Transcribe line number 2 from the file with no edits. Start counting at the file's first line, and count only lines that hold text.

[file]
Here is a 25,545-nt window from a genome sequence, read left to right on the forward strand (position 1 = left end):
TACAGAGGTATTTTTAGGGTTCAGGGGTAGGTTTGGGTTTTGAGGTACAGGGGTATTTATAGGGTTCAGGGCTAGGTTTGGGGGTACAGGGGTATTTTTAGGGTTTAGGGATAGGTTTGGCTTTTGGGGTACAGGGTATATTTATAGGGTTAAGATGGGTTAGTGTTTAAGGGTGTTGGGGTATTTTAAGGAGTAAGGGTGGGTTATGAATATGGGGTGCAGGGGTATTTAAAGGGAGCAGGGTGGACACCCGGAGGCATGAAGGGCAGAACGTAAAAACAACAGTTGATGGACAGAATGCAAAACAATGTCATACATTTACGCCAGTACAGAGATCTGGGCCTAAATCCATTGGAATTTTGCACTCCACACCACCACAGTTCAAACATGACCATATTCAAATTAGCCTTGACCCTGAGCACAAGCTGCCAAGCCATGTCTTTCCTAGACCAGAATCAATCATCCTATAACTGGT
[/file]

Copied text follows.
TACAGAGGTATTTTTAGGGTTCAGGGGTAGGTTTGGGTTTTGAGGTACAGGGGTATTTATAGGGTTCAGGGCTAGGTTTGGGGGTACAGGGGTATTTTTAGGGTTTAGGGATAGGTTTGGCTTTTGGGGTACAGGGTATATTTATAGGGTTAAGATGGGTTAGTGTTTAAGGGTGTTGGGGTATTTTAAGGAGTAAGGGTGGGTTATGAATATGGGGTGCAGGGGTATTTAAAGGGAGCAGGGTGGACACCCGGAGGCATGAAGGGCAGAACGTAAAAACAACAGTTGATGGACAGAATGCAAAACAATGTCATACATTTACGCCAGTACAGAGATCTGGGCCTAAATCCATTGGAATTTTGCACTCCACACCACCACAGTTCAAACATGACCATATTCAAATTAGCCTTGACCCTGAGCACAAGCTGCCAAGCCATGTCTTTCCTAGACCAGAATCAATCATCCTATAACTGGT